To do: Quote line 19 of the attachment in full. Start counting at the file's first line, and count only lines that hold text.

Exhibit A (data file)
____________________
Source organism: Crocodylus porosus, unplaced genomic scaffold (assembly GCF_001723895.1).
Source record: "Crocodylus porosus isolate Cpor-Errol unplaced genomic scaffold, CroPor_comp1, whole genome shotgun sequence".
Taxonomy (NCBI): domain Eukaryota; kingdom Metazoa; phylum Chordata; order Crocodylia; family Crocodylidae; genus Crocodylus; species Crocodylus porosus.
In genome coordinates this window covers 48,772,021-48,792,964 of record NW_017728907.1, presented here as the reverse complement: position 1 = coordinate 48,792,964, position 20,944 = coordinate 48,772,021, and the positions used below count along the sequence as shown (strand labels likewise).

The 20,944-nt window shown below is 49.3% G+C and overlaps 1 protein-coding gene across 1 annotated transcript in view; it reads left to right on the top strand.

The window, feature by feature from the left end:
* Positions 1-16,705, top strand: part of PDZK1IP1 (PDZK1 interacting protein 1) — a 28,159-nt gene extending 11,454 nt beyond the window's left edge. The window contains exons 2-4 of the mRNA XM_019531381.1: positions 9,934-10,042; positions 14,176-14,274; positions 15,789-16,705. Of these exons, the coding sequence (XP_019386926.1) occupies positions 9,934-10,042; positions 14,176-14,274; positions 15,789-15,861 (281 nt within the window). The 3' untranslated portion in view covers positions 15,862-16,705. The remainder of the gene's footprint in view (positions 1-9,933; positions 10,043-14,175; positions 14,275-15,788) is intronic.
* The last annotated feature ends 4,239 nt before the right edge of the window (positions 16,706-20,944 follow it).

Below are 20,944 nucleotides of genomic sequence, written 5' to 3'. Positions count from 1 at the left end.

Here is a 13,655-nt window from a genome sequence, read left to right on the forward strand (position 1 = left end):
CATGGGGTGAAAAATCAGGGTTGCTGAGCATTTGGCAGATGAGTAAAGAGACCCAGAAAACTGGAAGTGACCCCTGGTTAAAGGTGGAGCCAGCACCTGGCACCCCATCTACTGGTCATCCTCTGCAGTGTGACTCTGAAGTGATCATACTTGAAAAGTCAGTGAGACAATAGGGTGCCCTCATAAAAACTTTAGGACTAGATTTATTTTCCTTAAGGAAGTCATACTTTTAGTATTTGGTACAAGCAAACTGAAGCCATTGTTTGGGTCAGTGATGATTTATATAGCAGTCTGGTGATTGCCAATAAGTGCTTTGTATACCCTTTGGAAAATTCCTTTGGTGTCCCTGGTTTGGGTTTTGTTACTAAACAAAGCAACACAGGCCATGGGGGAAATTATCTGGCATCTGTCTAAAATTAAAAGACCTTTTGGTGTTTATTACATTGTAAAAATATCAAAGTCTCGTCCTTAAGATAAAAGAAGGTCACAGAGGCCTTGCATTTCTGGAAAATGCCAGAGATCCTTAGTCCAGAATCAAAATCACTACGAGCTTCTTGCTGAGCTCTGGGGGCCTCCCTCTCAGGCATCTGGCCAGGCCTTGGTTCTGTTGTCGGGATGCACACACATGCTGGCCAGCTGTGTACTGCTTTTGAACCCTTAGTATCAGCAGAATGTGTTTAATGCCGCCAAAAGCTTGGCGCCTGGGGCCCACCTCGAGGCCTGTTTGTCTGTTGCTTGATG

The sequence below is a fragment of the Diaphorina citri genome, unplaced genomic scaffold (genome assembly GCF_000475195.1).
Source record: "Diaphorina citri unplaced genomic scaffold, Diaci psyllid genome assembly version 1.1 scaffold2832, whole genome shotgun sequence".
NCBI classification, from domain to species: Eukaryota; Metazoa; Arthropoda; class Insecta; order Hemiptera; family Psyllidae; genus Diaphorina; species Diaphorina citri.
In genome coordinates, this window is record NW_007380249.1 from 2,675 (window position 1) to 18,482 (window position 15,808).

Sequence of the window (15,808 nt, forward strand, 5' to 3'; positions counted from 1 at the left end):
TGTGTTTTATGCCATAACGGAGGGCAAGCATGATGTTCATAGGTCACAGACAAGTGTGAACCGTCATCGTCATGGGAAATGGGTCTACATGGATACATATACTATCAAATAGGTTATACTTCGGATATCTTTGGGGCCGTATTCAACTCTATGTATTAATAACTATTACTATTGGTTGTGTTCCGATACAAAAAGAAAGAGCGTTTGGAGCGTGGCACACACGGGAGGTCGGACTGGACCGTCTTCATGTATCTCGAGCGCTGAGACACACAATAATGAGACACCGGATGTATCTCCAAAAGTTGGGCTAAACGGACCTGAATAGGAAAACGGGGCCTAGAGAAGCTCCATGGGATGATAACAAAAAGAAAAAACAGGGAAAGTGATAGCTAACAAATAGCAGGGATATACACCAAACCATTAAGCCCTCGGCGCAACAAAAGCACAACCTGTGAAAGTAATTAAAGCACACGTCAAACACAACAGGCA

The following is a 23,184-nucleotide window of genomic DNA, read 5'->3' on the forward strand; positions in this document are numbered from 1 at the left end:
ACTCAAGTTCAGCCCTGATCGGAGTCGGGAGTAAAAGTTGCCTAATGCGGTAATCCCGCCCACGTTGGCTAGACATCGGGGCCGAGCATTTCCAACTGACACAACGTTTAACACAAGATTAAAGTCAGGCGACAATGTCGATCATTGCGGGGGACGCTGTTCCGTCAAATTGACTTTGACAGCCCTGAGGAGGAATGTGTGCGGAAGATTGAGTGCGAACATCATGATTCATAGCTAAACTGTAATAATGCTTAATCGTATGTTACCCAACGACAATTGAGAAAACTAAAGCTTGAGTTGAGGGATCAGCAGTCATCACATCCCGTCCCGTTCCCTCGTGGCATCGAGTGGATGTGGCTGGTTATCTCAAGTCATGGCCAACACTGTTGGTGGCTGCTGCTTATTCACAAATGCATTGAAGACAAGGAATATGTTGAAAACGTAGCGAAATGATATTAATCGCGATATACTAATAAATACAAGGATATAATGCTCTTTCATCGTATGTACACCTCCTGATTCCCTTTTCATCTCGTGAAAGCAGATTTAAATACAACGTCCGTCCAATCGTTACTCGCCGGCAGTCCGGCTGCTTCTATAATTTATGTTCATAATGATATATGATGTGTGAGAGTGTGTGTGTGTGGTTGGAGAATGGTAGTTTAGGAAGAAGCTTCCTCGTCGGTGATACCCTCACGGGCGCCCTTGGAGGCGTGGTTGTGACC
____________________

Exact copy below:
ACTCAAGTTCAGCCCTGATCGGAGTCGGGAGTAAAAGTTGCCTAATGCGGTAATCCCGCCCACGTTGGCTAGACATCGGGGCCGAGCATTTCCAACTGACACAACGTTTAACACAAGATTAAAGTCAGGCGACAATGTCGATCATTGCGGGGGACGCTGTTCCGTCAAATTGACTTTGACAGCCCTGAGGAGGAATGTGTGCGGAAGATTGAGTGCGAACATCATGATTCATAGCTAAACTGTAATAATGCTTAATCGTATGTTACCCAACGACAATTGAGAAAACTAAAGCTTGAGTTGAGGGATCAGCAGTCATCACATCCCGTCCCGTTCCCTCGTGGCATCGAGTGGATGTGGCTGGTTATCTCAAGTCATGGCCAACACTGTTGGTGGCTGCTGCTTATTCACAAATGCATTGAAGACAAGGAATATGTTGAAAACGTAGCGAAATGATATTAATCGCGATATACTAATAAATACAAGGATATAATGCTCTTTCATCGTATGTACACCTCCTGATTCCCTTTTCATCTCGTGAAAGCAGATTTAAATACAACGTCCGTCCAATCGTTACTCGCCGGCAGTCCGGCTGCTTCTATAATTTATGTTCATAATGATATATGATGTGTGAGAGTGTGTGTGTGTGGTTGGAGAATGGTAGTTTAGGAAGAAGCTTCCTCGTCGGTGATACCCTCACGGGCGCCCTTGGAGGCGTGGTTGTGACC